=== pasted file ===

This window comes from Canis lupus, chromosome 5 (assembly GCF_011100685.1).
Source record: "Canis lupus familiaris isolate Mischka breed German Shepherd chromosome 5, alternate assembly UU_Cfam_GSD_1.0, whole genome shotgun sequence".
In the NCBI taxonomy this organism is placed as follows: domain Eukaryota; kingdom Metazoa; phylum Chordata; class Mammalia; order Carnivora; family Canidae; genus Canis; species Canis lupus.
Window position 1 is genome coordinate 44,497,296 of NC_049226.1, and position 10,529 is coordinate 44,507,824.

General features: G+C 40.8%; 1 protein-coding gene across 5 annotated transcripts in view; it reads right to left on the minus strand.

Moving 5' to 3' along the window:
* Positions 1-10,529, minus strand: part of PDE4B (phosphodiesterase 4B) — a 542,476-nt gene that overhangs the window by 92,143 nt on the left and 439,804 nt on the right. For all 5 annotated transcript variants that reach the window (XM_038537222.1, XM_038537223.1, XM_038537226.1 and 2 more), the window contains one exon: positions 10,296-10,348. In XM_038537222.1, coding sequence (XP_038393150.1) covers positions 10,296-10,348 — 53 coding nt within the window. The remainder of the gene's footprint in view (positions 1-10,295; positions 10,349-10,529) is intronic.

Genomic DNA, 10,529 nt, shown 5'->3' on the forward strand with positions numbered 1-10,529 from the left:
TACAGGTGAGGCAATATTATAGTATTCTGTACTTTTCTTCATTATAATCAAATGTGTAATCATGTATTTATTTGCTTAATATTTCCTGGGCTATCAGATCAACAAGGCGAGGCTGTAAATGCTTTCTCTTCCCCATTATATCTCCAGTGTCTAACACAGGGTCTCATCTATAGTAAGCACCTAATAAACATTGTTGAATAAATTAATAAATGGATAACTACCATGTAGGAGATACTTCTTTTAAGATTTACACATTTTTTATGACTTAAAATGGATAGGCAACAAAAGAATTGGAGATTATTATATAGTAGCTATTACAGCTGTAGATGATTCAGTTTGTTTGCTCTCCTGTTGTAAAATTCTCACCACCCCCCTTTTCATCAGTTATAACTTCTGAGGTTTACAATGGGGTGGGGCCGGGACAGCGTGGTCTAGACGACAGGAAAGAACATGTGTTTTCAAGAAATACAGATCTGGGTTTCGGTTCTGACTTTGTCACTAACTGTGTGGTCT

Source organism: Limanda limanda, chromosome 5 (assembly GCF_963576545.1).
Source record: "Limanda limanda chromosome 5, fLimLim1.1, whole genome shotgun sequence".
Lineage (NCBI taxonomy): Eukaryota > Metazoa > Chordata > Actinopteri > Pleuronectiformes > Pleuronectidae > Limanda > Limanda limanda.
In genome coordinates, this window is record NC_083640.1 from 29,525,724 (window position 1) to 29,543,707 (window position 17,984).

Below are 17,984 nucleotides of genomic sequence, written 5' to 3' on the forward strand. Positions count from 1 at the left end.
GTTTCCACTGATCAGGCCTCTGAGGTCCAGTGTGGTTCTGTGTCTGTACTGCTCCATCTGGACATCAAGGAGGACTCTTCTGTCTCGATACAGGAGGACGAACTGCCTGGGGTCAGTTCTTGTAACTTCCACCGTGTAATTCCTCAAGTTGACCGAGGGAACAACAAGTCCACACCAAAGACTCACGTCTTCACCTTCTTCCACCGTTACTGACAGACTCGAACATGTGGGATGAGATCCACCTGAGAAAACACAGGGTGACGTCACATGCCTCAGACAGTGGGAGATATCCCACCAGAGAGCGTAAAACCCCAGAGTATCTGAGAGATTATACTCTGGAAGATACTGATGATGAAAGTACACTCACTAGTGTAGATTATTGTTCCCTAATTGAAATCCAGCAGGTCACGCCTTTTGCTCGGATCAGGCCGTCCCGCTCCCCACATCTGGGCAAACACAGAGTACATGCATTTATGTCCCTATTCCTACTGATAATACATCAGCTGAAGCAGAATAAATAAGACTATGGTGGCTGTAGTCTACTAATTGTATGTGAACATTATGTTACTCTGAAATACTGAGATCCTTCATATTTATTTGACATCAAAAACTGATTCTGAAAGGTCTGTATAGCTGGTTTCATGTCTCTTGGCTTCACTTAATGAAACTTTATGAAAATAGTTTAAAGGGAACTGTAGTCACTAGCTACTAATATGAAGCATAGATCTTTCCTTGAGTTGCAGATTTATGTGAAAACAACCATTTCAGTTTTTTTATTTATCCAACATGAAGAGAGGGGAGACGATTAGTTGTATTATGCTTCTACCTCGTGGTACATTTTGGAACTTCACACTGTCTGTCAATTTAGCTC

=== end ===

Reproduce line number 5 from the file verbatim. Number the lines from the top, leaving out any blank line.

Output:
General features: G+C 40.8%; 1 protein-coding gene across 5 annotated transcripts in view; it reads right to left on the minus strand.